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ICTs for a Sustainable World #ICT4SDG

Speech by ITU Secretary-General, Dr Hamadoun I. Touré 

ITU Telecom World 2013

Child Online Protection

 Vision After Bynd 2015
Opening Speech

21 November 2013, Bangkok, Thailand

Distinguished colleagues,
Ladies and gentlemen,

It is a great honour and a tremendous pleasure for me to be here with you today and to officially welcome our COP Champion, Her Excellency Dame Patience Jonathan, the First Lady of the Federal Republic of Nigeria and President of the African First Ladies Peace Mission.

Your Excellency, we are greatly honoured by your presence here today – as indeed we are by the presence of so many other important participants, including Ministers and other VIPs.

Your collective attendance demonstrates the high priority accorded to child online protection – an issue we can all agree on.

Ladies and gentlemen,

The Internet offers us a vision of a world where everyone is able to fully participate in the interconnected knowledge-driven economy and society; a fully-inclusive world, where everyone can exchange ideas, access healthcare and education, innovate and sell products and services, and stay in touch with family and friends.

As global cyber presence grows, however, individuals, businesses and even nations are now experiencing negative social and financial impacts from the misuse of ICTs.

Quite apart from the open Internet, we are now facing enormous challenges from the so-called dark web, where sites are hosted in such a way as to be inaccessible via standard search engines.

Research shows that the Tor anonymizing service – to give just one example – is now being used by more than 20,000 people. While many of these will be carrying our perfectly legal activities, it also opens up the way for the carriage of dangerous and harmful traffic – especially for children and young people.

Let me share some recent statistics with you:

  • A recent survey carried out by MacAfee revealed that a fifth of Irish teenagers have accessed inappropriate content online that disturbed them.
  • One in four parents believe their teen tells them everything they do on the Internet – but the research discovered that a majority of teens take steps to hide their behaviour online. Over half admitted to wiping their browser history, while almost half viewed content away from home to keep their behaviour hidden.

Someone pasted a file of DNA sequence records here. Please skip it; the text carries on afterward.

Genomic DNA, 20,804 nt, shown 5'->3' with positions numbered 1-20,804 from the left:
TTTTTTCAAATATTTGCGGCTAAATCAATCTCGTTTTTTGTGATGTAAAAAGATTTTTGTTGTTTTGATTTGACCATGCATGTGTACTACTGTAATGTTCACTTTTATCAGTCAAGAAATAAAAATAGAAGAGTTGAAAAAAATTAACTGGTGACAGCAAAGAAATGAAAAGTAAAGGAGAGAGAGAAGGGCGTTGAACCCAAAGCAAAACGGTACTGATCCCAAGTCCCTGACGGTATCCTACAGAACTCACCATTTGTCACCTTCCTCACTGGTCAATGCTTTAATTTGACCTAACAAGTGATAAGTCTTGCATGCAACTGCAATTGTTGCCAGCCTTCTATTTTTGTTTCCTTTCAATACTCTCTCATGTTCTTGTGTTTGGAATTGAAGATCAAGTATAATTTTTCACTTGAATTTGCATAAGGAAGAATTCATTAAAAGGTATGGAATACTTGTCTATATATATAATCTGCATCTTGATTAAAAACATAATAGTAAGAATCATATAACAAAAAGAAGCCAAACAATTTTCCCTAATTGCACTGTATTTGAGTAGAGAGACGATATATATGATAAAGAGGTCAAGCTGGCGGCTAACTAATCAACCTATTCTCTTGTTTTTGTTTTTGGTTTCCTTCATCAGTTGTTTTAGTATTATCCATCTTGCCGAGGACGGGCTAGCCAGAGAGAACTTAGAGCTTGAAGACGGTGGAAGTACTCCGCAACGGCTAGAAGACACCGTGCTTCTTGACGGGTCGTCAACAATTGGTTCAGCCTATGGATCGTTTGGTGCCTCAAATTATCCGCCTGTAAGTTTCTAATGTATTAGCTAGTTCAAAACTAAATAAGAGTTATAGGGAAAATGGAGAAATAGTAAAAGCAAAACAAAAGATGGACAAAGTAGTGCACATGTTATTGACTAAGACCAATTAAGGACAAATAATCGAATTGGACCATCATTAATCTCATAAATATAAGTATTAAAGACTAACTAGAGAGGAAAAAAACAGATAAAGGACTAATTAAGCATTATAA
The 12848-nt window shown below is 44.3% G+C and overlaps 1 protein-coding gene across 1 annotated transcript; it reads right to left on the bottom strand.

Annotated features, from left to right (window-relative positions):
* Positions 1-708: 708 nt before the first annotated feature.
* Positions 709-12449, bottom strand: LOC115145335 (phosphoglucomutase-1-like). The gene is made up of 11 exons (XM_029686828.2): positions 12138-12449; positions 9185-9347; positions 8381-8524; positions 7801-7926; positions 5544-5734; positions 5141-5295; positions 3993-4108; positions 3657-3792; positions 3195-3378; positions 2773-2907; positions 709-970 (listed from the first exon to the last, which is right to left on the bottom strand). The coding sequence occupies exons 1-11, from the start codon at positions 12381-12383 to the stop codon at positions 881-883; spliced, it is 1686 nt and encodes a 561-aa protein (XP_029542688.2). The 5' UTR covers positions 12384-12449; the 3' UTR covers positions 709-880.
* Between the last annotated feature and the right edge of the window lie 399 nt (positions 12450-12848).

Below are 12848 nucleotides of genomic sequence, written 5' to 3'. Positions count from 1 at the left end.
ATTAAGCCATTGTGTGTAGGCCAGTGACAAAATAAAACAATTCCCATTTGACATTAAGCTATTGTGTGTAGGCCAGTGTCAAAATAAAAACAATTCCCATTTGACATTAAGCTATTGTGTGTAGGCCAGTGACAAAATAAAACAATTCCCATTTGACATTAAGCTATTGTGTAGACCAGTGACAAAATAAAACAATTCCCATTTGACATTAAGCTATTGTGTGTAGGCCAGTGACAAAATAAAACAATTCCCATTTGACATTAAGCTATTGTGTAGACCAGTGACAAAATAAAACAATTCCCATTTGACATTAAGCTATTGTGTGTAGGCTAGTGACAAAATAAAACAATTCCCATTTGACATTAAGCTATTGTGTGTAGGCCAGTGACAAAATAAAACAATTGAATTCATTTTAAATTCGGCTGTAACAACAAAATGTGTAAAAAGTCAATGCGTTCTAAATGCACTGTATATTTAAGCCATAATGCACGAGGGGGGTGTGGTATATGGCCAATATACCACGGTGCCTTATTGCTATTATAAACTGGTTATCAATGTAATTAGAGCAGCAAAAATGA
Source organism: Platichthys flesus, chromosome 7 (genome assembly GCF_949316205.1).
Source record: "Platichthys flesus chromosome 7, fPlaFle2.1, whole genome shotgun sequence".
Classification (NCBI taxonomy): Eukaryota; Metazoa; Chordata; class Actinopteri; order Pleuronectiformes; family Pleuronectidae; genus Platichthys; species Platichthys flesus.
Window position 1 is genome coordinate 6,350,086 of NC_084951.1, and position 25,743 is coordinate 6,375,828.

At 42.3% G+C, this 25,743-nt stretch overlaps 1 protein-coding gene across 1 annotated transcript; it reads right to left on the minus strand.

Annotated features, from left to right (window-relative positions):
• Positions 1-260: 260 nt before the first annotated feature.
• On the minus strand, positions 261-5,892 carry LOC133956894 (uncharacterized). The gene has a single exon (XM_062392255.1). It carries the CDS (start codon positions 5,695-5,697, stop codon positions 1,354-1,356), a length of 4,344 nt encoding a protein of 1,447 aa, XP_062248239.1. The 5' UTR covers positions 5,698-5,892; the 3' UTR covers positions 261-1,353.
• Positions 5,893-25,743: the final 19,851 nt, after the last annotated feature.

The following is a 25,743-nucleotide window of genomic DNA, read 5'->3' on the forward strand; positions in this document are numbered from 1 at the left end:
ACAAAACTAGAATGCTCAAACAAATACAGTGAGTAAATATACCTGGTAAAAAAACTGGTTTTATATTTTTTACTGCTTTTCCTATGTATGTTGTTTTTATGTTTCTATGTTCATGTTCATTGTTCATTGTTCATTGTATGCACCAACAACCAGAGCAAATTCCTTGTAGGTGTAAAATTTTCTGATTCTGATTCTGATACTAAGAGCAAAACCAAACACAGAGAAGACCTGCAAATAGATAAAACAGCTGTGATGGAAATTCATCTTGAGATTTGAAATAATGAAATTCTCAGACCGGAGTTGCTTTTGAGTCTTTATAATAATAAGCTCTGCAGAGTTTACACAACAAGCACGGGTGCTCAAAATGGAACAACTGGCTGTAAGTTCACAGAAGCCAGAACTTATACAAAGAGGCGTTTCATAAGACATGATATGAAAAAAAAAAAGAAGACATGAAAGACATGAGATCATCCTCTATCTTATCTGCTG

• Despite 57% of parents trusting their child not to access inappropriate content online, 23% of teens admitted intentionally searching for pornography; 26% looked up sexual topics online; and 56% viewed videos they knew their parents wouldn’t approve of.
  • Just over a third of teens have looked up simulated violence online and one in ten admit to having posted revealing pictures of themselves on the Internet.

We need to address these issues, because in today’s world everything depends on ICTs and only by working together and joining forces we can ensure a safer and brighter online future for our children.

These threats can only be countered with collective resolve by nations, local and regional organizations, the private sector, law enforcement agencies, parents, teachers and individuals.

Distinguished colleagues,

In this regard, I am pleased to see that there are now many actions being taken in the right direction.

  • For instance, I am glad to see how enforcement agencies such as those in the United States and the UK are finally cooperating with each other to eradicate child abuse content by monitoring those who operate on the hidden Internet;
  • Companies such as Yahoo, meanwhile, are applying a zero-tolerance policy when it comes to child abuse content online;